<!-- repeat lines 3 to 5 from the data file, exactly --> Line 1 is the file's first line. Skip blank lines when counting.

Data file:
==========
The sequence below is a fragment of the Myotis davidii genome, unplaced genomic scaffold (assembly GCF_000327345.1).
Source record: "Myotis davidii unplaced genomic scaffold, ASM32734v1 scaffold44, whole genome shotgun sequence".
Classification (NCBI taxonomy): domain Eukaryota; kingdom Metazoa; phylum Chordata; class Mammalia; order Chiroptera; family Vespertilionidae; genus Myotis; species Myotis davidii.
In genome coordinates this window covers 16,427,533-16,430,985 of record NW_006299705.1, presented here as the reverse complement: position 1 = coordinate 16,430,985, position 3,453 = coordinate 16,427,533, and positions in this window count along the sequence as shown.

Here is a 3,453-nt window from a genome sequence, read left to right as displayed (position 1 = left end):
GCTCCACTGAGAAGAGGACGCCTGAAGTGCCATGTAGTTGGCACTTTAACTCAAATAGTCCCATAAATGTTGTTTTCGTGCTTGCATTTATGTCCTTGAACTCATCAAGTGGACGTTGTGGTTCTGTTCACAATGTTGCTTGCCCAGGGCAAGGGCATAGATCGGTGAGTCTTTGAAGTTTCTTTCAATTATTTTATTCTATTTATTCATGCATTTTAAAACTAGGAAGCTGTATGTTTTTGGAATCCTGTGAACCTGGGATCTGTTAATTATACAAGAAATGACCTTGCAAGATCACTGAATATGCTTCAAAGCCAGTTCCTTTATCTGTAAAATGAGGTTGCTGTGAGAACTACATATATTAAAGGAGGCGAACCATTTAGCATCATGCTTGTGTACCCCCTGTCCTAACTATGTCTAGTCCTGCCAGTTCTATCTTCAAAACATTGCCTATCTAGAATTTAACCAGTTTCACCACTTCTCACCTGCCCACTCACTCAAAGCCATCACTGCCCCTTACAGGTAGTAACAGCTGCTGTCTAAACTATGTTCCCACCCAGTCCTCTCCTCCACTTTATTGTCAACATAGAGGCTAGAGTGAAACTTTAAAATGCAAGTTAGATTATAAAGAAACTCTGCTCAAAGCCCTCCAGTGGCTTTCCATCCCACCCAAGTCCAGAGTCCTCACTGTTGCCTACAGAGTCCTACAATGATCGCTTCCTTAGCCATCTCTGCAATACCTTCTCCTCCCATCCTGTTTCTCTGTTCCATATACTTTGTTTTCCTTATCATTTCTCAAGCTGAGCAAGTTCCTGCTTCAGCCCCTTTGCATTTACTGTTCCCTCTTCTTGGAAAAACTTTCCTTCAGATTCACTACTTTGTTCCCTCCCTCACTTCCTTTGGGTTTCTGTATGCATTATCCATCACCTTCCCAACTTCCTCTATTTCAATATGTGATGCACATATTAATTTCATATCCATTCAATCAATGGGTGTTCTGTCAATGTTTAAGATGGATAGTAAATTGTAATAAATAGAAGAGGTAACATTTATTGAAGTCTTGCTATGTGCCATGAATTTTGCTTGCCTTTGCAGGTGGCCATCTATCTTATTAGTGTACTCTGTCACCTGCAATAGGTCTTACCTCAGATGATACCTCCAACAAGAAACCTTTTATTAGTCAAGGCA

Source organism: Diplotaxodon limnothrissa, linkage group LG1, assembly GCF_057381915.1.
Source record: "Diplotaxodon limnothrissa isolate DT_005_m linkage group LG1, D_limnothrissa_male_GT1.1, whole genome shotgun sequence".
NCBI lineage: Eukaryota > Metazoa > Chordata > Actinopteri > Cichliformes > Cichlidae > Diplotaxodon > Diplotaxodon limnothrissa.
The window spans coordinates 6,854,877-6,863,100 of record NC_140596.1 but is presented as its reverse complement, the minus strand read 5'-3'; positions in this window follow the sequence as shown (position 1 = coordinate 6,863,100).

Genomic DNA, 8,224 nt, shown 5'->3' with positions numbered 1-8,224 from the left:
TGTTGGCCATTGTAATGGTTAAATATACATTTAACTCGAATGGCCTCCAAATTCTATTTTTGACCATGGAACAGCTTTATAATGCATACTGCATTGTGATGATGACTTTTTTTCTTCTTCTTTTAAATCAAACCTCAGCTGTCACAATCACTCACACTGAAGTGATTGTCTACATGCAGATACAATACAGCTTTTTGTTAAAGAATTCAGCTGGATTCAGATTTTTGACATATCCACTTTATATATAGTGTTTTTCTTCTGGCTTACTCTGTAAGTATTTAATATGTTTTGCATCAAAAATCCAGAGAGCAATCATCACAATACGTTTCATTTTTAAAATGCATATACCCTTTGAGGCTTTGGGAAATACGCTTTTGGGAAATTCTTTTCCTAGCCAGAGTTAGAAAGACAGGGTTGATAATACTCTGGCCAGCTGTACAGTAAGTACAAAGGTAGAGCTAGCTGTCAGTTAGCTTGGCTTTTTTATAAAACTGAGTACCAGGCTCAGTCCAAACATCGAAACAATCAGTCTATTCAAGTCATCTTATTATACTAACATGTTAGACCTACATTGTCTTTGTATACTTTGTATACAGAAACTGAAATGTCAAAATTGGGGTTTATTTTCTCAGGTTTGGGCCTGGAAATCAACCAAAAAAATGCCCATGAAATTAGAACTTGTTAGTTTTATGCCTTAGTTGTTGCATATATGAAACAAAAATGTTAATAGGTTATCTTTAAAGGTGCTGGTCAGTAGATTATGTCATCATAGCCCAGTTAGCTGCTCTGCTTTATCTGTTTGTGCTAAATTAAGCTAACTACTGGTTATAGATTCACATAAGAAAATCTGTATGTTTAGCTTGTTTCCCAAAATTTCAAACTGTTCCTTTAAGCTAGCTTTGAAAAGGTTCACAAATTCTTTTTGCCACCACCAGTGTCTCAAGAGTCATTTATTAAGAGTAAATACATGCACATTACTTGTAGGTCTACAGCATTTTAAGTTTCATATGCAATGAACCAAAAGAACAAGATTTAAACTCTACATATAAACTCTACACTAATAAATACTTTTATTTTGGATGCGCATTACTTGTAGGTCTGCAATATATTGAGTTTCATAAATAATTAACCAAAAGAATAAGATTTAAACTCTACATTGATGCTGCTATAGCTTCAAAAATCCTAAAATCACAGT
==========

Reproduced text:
Classification (NCBI taxonomy): domain Eukaryota; kingdom Metazoa; phylum Chordata; class Mammalia; order Chiroptera; family Vespertilionidae; genus Myotis; species Myotis davidii.
In genome coordinates this window covers 16,427,533-16,430,985 of record NW_006299705.1, presented here as the reverse complement: position 1 = coordinate 16,430,985, position 3,453 = coordinate 16,427,533, and positions in this window count along the sequence as shown.

Here is a 3,453-nt window from a genome sequence, read left to right as displayed (position 1 = left end):